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Expression of 22 serotonin-related genes in rat brain after subacute serotonin depletion or reuptake inhibition

Journal article
Authors Jakob Näslund
Erik Studer
Staffan Nilsson
Elias Eriksson
Published in Acta Neuropsychiatrica
Volume 32
Issue 3
Pages 159-165
ISSN 09242708 (ISSN)
Publication year 2020
Published at Department of Mathematical Sciences
Institute of Neuroscience and Physiology, Department of Pharmacology
Pages 159-165
Language en
Links dx.doi.org/10.1017/neu.2020.9
Keywords amygdala, hippocampus, prefrontal cortex, Serotonin, SSRI
Subject categories Pharmaceutical Sciences

Abstract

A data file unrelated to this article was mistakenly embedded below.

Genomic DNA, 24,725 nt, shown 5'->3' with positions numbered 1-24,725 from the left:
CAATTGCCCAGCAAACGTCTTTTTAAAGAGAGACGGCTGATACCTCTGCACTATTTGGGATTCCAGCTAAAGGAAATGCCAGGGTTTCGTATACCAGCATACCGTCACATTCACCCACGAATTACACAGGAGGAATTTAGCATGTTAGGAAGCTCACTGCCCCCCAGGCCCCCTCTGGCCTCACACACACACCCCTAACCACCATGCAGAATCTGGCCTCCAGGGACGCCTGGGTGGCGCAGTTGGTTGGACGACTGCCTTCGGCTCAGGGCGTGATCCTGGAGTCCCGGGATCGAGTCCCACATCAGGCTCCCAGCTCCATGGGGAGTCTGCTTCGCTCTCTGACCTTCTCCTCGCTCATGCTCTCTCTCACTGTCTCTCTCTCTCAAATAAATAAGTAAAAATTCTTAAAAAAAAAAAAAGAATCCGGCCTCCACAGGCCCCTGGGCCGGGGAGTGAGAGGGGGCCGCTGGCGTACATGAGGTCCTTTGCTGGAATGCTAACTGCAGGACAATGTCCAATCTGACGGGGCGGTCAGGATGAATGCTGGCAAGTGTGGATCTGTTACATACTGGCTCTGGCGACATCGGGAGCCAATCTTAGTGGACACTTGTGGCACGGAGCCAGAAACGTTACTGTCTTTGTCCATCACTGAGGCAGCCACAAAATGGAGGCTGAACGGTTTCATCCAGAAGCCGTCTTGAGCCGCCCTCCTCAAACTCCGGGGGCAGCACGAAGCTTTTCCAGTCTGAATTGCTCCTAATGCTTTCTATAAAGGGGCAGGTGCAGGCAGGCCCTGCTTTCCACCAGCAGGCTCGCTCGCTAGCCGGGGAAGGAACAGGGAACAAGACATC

Objective:Although the assessment of expression of serotonin-related genes in experimental animals has become a common strategy to shed light on variations in brain serotonergic function, it remains largely unknown to what extent manipulation of serotonin levels causes detectable changes in gene expression. We therefore chose to investigate how sub-acute depletion or elevation of brain serotonin influences the expression of a number of serotonin-related genes in six brain areas.Methods:Male Wistar rats were for three days administered a serotonin synthesis inhibitor, para-chlorophenylalanine (p-CPA), or a serotonin reuptake inhibitor, paroxetine, and then sacrificed. The expression of a number of serotonin-related genes in the raphe nuclei, hypothalamus, amygdala, striatum, hippocampus and prefrontal cortex were investigated using rt-qPCR.Results:While most of the studied genes were uninfluenced by paroxetine treatment, we could observe a robust down-regulation of tryptophan hydroxylase-2 in the brain region where the serotonergic cell bodies reside, i.e. the raphe nuclei. p-CPA induced a significant increase in the expression of Htr1b and Htr2a in amygdala and of Htr2c in the striatum, and a marked reduction in the expression of Htr6 in prefrontal cortex; also, it enhanced the expression of the brain-derived neurotrophic factor (Bdnf) in raphe and hippocampus.Conclusion:With some notable exceptions, the expression of most of the studied genes is left unchanged by short-term modulation of extracellular levels of serotonin. © Scandinavian College of Neuropsychopharmacology 2020.

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